Battles Won and Lost
Every battle is both a victory and a defeat – it depends which flag you fly.
The First World War was a war of attrition. Opposing armies faced each other at a front fighting each other with very little gains in terms of territory and resources for either side. This can be illustrated in no better way than the Battle of the Somme, a battle which has been described as the 141 Days of Horror. The Battle of the Somme, fought in northern France, was one of the bloodiest of World War One. For five months the British and French armies fought the Germans in a brutal battle of attrition on a 10-kilometre front. By its end there were over one million dead and wounded on all sides. Over the course of this battle, British and Allied forces took a strip of territory 10-kilometre-deep and a little over 30 kilometres long.
World War Two was a completely different war.
The Second World War saw the introduction of new types of warfare, including the extensive use of tanks, commando raids, amphibious assaults, mobile desert warfare and blitzkrieg or lightning war – a word that Hitler thought was silly, but a term that has come to embody the nature of the type of conflict that dominated World War Two.
This revealing two-part documentary brings together some of the foremost scholars of the Second World War, including Dr Ben Mercer of the Australian National University’s School of History; Dr Peter Stanley and Dr Deane Peter Baker from the Australian Centre for the Study of Armed Conflict and Society and acclaimed authors and historians, David Strahel, Gregory Blake and Peter Pedersen.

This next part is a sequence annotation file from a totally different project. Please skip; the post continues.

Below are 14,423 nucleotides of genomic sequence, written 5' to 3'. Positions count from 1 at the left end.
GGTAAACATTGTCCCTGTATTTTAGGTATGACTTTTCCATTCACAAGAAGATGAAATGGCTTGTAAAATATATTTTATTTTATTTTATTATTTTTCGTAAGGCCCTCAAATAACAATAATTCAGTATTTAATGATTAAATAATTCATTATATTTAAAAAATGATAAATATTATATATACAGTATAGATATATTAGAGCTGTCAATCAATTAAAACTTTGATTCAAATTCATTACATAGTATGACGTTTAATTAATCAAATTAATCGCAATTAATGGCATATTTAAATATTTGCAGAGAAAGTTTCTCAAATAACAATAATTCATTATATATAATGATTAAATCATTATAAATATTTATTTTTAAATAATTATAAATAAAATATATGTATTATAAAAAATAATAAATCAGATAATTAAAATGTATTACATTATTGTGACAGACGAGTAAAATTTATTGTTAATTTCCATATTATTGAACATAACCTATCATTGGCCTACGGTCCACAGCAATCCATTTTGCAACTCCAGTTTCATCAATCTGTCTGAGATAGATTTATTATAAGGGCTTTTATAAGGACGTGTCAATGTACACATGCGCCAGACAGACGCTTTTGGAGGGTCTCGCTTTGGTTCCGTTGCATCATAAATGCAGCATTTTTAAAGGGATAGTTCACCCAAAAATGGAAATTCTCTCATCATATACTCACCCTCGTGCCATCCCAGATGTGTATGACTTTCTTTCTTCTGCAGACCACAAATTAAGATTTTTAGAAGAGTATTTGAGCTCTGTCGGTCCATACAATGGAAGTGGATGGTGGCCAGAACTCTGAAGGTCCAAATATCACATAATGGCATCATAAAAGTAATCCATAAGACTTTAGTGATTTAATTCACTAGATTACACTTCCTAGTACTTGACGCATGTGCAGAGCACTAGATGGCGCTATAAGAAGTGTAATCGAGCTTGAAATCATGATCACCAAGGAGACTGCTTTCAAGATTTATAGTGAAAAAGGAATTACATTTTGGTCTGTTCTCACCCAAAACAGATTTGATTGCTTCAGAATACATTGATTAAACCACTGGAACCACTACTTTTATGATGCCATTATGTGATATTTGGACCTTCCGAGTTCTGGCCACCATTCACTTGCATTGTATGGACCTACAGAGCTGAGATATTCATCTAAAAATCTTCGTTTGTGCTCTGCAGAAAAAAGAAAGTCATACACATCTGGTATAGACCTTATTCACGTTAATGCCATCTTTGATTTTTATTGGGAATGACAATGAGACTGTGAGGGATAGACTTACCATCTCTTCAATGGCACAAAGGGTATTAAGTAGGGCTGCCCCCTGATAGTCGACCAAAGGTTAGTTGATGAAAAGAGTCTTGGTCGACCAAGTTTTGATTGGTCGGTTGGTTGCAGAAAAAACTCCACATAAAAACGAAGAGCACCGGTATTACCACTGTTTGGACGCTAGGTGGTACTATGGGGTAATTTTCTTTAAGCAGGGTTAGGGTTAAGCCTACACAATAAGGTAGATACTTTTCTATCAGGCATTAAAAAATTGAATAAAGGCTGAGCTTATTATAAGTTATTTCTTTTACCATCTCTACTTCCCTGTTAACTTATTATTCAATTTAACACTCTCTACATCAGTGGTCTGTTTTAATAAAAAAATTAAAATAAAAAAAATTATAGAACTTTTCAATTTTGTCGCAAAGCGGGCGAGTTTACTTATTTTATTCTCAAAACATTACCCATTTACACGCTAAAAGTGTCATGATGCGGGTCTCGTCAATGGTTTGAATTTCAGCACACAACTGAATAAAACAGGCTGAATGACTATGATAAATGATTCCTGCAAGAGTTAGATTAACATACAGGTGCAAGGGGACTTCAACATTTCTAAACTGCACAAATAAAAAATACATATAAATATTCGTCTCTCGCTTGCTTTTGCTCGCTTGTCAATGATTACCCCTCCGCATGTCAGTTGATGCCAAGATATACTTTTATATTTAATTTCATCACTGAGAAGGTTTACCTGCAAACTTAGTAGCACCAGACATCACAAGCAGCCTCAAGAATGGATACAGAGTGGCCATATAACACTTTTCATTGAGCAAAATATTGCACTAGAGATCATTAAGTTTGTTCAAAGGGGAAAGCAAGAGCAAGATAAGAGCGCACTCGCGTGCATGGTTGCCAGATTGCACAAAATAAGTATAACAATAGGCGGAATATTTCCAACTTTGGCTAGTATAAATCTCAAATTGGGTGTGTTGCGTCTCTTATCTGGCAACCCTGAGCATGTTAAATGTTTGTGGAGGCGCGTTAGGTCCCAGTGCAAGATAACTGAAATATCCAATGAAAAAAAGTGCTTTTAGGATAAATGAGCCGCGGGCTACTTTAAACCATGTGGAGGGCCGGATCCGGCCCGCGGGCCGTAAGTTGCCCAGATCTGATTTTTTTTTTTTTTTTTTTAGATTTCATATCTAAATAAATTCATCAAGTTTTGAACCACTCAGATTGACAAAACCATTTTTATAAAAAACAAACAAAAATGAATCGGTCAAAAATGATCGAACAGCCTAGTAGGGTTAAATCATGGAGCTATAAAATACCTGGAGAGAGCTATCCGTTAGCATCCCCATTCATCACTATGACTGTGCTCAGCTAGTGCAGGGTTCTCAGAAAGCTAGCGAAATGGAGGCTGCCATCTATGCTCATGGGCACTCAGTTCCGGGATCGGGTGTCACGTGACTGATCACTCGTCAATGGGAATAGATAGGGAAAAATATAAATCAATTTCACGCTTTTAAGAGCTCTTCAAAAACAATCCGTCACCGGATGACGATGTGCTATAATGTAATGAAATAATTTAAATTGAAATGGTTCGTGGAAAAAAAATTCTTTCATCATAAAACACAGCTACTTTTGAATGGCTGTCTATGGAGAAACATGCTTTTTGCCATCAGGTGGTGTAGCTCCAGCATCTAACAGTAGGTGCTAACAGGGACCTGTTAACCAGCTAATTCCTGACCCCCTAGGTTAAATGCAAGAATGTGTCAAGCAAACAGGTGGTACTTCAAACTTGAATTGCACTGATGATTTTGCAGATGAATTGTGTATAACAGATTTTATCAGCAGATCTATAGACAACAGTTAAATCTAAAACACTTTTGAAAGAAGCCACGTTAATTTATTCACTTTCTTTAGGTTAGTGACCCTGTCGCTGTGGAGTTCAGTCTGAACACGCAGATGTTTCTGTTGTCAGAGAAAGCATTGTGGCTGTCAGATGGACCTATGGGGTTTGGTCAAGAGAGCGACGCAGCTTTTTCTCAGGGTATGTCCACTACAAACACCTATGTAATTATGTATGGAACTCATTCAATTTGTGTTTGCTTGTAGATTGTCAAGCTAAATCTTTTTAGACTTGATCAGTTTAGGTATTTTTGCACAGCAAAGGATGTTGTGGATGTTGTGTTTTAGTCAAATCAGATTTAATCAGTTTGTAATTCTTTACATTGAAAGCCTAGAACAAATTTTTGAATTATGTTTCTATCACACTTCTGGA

The series looks at the bloody conflicts of the Russian Front, with attention to Nazi Germany’s ill-fated and disastrous Operations Barbarossa and Citadel, the latter of which saw the construction of close to 9000 kilometres of trenches and the clash of 900,000 German soldiers with 2500 tanks against 1,300,000 Russians with close to 3000 tanks. It’s fascinating and brings a terrifying reality to hear first-hand accounts from retired Red Army officers Colonel Dmitry Gerasimovich Starykh and Captain Georgy Alexeevich Vinogradov.
World War Two: Battles Lost and Won also refers to some of the lesser known yet extraordinarily pivotal battles of this horrific war. The Raid on Saint Nazaire or Operation Chariot as it was known in military parlance, took place in March 1942 and was one of the most daring operations of the Second World War. It was an amazing feat of stealth and daring that helped to shape the war at sea.
This superbly crafted documentary does not focus entirely on the war in Europe.
Renowned Australian author and historian Peter Pedersen illuminates the Arakan Campaign of 1942 – 43. This was the first tentative Allied attack into Burma, following the Japanese conquest of Burma earlier in 1942. The British, British Indian and Allied armies were repeatedly repulsed by Japanese defenders occupying well-prepared positions. Ultimately, they were forced to retreat when the Japanese received reinforcements and counter-attacked.
These battles won and lost would determine possession of territory, of resources, and of the strength to go on fighting. For some of the battles it was the victory that most influenced the future course of the war. For others, it was the defeat. From sweeping offensives to special operations, this is the story of the battles won and battles lost that shaped the outcome of the greatest and bloodiest conflict in history.